Netflix is the top dog among subscription video streaming services. Titles often go in and out of circulation, but, as of the end of March, these family movies all seem to be viewable.
Space Jam: The one and only movie starring Bugs Bunny and Michael Jordan just keeps jamming along. A sequel starring LeBron James is scheduled for release next year. Fitting for a live action/computer animation hybrid, this movie is part sports story, part sci-fi adventure and part Looney Tunes cartoon. It tells the fictionalized tale of what happened when Michael Jordan was retired from 1993-95, and it comes over-stuffed with cameos by 1990s NBA stars and classic cartoon characters. Ages 4 and older.
The Little Prince: It’s hard to know whether to call this is an adaptation of or just “inspired by” Antoine de Saint-Exupéry’s beloved book. Unlike the book, this movie’s plot includes a young girl who hears the little prince’s story from her neighbor, an odd, airplane-loving elderly man who explains he met the little prince years ago. Directed by Mark Osborne (co-director of “Kung Fu Panda”), this 2015 release inventively uses computer animation to represent the girl’s world and stop-motion animation for the world of the little prince. Ages 10 and older.
Hop: With Easter arriving April 12, it’s time to think about holiday-related movies. One is this 2011 live action/CGI animation. The jumping off point for the plot is the conflict between the Easter Bunny and his son, E.B., who isn’t interested in following in his father’s paw-steps but wants to be a drummer instead. The comedy then follows E.B.’s wacky rabbit misadventures around Los Angeles as he follows his dream. Ages 5 and older.
Spider-Man: Into the Spider-Verse: Whether you are a faithful inhabitant of the Marvel Universe or just an occasional visitor, you will get drawn into this Spider-Man movie. This 2018 animated incarnation includes multiple Spider-Men (and Spider-Women), alternative universes, an amazing visual design and plenty of humor and action. But since this was such a smash hit, you probably know this by now. Ages 9 and older.
Hugo: When you think of family-film directors, you don’t usually think of Martin Scorsese. However, in 2011, he turned Brian Selznick’s book “The Invention of Hugo Cabret” into a sumptuous motion picture (it earned 11 Oscar nominations including Best Picture). Set in Paris in the early ’30s, the movie may offer more of an escape now than it did upon its release. Scorsese does a magnificent job creating Hugo’s world and saluting the magic of cinema. Like the book, the movie has some sophisticated storytelling that might not sit well with young children. Ages 8 and older.
White Fang: This latest adaptation of Jack London’s classic adventure novel about a wolf dog has been praised for its vivid visual animation and its compelling storytelling. This isn’t one of those talking dog movies; however, audiences will connect with White Fang through the dog’s expressions. While this film avoids some of London’s brutal passages, it still contains a good deal of harsh, probably unsettling incidents. Ages 10 and older.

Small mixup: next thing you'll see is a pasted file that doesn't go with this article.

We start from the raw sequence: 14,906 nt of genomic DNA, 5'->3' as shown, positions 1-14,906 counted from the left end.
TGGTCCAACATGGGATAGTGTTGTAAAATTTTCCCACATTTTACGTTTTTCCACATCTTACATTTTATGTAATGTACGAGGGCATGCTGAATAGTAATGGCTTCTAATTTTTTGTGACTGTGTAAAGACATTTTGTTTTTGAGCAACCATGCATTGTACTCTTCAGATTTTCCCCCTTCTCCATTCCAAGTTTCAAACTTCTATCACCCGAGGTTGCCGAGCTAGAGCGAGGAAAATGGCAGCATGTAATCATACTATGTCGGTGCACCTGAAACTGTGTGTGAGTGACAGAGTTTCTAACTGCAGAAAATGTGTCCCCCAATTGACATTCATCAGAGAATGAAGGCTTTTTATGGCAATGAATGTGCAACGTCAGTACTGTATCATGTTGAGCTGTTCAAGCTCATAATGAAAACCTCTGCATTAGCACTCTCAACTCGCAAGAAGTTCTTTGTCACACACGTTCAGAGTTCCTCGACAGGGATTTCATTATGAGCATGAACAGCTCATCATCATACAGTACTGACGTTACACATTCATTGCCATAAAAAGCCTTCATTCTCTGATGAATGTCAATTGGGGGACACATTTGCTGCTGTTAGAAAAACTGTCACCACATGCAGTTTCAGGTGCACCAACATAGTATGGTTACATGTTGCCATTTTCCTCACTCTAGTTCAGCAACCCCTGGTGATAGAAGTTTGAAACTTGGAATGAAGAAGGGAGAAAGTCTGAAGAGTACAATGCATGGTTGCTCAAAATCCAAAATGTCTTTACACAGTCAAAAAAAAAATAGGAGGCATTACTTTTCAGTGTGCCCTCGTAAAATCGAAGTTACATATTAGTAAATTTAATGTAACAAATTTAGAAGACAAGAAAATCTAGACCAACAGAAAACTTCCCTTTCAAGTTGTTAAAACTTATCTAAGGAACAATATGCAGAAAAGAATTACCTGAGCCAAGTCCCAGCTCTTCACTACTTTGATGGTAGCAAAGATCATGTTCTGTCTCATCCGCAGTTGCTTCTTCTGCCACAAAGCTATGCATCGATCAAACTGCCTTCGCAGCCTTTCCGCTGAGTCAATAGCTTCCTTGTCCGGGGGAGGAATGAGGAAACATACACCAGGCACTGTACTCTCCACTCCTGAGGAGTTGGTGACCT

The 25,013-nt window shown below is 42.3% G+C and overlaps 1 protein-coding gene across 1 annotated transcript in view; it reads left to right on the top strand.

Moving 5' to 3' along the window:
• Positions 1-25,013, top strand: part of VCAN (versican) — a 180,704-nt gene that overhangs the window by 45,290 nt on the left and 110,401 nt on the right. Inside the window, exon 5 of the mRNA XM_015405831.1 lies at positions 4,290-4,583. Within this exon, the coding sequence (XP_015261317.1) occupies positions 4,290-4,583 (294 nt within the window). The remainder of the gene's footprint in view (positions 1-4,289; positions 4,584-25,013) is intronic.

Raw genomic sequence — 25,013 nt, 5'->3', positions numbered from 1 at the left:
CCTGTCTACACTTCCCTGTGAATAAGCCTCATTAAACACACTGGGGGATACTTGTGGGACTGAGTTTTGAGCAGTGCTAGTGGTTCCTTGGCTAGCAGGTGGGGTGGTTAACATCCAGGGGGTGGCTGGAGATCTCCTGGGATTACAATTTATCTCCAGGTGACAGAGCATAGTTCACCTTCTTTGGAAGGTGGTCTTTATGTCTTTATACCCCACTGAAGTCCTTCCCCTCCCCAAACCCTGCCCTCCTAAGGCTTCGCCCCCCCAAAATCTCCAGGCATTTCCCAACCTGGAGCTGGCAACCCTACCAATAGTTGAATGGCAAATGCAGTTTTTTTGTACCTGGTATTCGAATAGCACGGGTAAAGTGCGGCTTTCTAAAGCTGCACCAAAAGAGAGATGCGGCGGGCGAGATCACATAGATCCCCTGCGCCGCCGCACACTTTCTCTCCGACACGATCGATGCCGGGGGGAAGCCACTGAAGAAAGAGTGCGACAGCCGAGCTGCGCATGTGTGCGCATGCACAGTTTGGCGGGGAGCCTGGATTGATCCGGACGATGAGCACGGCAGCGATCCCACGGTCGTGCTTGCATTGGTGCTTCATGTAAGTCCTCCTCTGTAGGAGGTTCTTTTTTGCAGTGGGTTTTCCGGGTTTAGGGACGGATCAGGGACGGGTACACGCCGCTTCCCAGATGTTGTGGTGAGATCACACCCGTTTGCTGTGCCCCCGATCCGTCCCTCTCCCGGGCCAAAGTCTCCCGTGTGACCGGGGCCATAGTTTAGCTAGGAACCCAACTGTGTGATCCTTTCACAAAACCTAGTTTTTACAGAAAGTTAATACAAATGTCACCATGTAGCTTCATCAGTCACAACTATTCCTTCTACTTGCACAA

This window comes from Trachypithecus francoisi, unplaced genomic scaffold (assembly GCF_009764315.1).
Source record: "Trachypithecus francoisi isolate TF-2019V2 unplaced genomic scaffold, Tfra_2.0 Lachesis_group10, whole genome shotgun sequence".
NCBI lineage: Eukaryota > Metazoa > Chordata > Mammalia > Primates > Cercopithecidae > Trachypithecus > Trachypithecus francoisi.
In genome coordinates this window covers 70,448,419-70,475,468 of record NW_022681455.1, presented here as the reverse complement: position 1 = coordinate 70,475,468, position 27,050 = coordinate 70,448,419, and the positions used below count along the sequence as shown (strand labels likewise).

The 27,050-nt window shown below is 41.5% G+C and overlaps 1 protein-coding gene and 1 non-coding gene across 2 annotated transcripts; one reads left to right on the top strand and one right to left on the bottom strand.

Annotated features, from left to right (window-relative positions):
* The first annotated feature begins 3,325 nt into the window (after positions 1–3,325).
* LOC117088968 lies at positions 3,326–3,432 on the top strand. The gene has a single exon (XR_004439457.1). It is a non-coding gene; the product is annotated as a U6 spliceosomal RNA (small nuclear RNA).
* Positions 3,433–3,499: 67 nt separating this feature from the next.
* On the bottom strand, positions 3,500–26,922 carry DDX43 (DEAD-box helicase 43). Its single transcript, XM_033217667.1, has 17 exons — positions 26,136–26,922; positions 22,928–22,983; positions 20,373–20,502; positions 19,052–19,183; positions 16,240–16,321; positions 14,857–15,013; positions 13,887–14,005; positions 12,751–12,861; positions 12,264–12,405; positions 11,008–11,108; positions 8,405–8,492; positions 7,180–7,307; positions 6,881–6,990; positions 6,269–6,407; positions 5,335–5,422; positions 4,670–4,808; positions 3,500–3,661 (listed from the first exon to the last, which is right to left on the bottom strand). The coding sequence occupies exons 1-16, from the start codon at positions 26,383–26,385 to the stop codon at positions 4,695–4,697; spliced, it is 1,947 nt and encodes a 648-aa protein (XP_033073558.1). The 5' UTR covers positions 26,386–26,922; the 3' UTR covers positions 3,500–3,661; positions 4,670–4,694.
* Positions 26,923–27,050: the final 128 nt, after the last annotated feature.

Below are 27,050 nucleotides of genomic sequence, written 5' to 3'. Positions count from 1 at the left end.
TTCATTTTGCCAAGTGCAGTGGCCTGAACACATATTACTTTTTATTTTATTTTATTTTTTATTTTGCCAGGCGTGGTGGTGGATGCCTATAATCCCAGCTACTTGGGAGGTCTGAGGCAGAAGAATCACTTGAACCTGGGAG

Christopher Robin: Offering a different twist to the Winnie the Pooh tales, this live action/CGI animated movie features a grown-up Christopher Robin. The weary, overworked Robin gets his life recharged when his childhood pals Winnie The Pooh, Tigger, Piglet and the other Hundred Acre Wood buddies, pay a visit. This is an endearing film with the simple, but always important, message that life, family and friends are things that should enjoyed. Ages 8 and older.
Rugrats: Rugrats rule on Netflix, where fans of the long-running Nickelodeon TV series can catch three Rugrats movies: the 1998 self-titled release, the 2000 sequel “Rugrats in Paris: The Movie” and the 2003 “Rugrats Go Wild.” The last movie also features characters from a fellow Nickelodeon show, The Wild Thornberrys. Think of these films as “parents’ helpers,” as they absorb more of kids’ viewing time than the normal half-hour episode. Ages 4-5 and older.
The Adventures of Tintin: Hergé’s comic book series has found huge success worldwide since it started coming out in the 1930s. Hollywood, didn’t tap into the phenomenon until Steven Spielberg brought Tintin to the big screen in 2011, creating a visually stunning, and rather faithful, adaptation that makes great use of motion-capture technology. It probably is helpful to know a bit of the Tintin lore beforehand, but it’s not necessary. Ages 9 and older.
Mary Poppins Returns: This 2018 release has the unenviable position of being the sequel to the one of the world’s most-loved movies. It’s not surprising if it falls short by comparison. Still, there is much to enjoy here, with Emily Blunt (as Mary) and Lin-Manuel Miranda (as Jack) drawing praise for their portrayals. While perhaps not “practically perfect,” this Mary Poppins holds enough magic to brighten a day. Ages 6 and older.